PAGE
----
Many Happy Returns

Kudos to the Australian Taxation Office, who have just released a 1% sample of Australian taxpayers for the use of researchers.

One of the reasons that empirical public finance has been comparatively weak in Australia is the paucity of good data. This dataset will do more to change that than millions of dollars in ARC grants would have done. Here’s the blurb:

This year the ATO embarked on an ambitious project to produce and release a confidentialised 1% sample file containing individual tax return information. This was to satisfy the requirements of more advanced users of taxation data and further demonstrates the ATO’s commitment to an open and transparent tax system.

The file is confidentialised in order to protect the identities of those contained in the file. This year we are releasing two sample files. A file for the 2005–06 income year based on data contained in Taxation statistics 2005–06 and a file for the 2006–07 income year based on data in Taxation statistics 2006–07. Each year the file will be released in conjunction with the release of Taxation statistics.

The file may be accessed by anyone conducting legitimate research. An application for accessing the file can be obtained by emailing taxstats@@ato.gov.au.

For more details on the contents, see the ATO website. My hope is that once this has been running for a few years, the ATO will also release a panel. A cross-section is useful, but there is much more that can be done when you can follow the same individuals over time.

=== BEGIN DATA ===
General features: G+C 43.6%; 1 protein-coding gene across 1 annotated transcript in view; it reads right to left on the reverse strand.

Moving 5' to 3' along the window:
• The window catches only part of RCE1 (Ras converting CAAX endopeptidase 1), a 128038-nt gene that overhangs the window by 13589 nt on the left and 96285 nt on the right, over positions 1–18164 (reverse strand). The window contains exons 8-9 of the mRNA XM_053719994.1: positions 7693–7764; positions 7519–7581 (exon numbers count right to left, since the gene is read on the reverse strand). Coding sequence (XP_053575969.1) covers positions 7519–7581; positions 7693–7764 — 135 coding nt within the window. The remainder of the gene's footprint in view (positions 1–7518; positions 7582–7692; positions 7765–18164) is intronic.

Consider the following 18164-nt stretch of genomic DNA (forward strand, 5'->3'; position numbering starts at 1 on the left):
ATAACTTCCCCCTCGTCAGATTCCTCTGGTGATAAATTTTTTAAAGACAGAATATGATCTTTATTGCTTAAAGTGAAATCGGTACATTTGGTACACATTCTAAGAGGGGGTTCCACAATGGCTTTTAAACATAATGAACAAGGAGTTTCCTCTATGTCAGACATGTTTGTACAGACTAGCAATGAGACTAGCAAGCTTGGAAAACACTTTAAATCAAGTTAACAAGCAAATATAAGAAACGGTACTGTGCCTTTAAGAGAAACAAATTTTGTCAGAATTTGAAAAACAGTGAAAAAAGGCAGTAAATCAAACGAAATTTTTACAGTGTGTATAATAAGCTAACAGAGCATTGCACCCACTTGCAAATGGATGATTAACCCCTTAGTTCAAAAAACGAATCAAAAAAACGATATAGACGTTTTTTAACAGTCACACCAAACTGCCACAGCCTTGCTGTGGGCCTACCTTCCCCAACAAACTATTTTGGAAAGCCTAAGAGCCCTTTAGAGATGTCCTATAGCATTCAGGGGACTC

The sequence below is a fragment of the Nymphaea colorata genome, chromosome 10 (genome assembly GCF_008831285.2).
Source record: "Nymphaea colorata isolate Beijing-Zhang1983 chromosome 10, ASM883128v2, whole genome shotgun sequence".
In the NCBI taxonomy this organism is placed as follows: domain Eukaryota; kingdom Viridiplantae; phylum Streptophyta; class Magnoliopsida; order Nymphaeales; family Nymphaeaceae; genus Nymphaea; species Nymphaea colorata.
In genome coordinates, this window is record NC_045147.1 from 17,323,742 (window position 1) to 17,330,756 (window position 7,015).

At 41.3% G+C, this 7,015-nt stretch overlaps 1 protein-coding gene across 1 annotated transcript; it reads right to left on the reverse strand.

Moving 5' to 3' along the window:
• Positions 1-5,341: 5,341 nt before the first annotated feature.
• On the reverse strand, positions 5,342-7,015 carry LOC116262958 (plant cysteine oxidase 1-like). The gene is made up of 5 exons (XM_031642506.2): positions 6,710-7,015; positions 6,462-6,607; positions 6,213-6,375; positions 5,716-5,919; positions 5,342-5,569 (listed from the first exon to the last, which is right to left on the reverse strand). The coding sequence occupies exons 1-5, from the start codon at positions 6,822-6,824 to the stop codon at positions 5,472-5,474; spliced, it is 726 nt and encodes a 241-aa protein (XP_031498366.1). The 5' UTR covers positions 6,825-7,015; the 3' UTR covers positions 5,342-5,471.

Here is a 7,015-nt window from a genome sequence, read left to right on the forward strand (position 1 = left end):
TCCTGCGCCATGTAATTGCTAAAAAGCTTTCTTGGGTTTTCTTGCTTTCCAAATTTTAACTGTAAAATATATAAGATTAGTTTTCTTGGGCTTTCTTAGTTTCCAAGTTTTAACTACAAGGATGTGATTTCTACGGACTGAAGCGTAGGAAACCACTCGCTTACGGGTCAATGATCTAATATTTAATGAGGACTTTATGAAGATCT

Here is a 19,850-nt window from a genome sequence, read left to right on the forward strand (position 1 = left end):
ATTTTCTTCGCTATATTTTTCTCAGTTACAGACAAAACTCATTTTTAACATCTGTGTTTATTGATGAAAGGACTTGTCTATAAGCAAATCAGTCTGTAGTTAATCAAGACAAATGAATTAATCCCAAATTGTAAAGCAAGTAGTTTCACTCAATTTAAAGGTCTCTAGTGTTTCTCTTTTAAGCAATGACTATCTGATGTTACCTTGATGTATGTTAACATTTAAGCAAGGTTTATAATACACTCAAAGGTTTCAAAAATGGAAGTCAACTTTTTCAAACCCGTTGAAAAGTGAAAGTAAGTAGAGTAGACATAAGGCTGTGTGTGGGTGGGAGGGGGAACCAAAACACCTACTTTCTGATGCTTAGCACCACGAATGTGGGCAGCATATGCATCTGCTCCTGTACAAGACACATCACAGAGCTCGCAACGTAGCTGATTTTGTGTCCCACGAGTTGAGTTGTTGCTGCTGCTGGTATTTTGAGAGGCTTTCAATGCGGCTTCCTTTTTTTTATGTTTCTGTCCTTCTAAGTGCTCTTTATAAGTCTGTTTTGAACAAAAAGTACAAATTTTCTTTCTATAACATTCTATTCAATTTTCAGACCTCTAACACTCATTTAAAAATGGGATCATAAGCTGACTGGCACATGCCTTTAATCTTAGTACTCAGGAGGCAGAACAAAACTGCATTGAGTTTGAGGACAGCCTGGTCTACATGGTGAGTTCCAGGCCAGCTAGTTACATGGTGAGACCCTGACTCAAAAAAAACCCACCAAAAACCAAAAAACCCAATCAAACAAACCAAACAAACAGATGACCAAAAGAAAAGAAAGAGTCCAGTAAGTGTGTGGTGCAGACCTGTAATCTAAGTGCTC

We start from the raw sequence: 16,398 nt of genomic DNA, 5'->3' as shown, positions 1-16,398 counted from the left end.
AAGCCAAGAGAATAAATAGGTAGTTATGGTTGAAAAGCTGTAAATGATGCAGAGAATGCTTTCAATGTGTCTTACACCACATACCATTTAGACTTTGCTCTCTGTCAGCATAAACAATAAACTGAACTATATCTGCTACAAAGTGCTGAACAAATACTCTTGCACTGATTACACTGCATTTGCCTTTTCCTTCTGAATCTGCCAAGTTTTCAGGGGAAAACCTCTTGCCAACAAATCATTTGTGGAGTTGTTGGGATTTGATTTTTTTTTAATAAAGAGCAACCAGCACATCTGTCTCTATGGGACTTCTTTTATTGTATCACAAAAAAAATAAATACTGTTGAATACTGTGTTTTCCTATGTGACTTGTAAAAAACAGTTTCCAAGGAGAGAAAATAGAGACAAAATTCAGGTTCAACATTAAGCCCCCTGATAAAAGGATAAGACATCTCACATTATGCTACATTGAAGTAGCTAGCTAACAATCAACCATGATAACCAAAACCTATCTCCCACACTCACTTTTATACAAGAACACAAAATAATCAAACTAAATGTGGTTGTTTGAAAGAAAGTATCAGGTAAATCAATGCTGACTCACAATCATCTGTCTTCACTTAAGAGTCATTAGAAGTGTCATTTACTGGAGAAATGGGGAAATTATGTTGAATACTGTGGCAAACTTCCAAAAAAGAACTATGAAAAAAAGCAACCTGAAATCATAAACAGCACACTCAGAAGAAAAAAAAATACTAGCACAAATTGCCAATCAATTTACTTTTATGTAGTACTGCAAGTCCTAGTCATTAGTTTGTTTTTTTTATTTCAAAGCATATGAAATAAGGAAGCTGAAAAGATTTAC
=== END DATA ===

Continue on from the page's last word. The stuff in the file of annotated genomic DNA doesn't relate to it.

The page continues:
To any honours or PhD students currently choosing a topic: I’d highly recommend using this dataset. There are many important Australian tax questions that can now be answered much better than ever before.

(Crossposted at Core Economics)

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3 Responses to Many Happy Returns

  1. derrida derider says:

    As you know a properly confidentialised panel dataset is an awful lot harder (read: more expensive) to produce than a cross section. But as you also know it would also be very useful to your erstwhile colleagues in the Treasury, so it may come to pass.

    If they do decide to do that they don’t need to wait a few years – they already have the requisite raw data to build it from for the last five years.

  2. Sinclair Davidson says:

    But as you also know it would also be very useful to your erstwhile colleagues in the Treasury, so it may come to pass.

    They don’t have one already?

  3. haniberi says:

    Excellent news. Now, I want the kids. And the grand parents.

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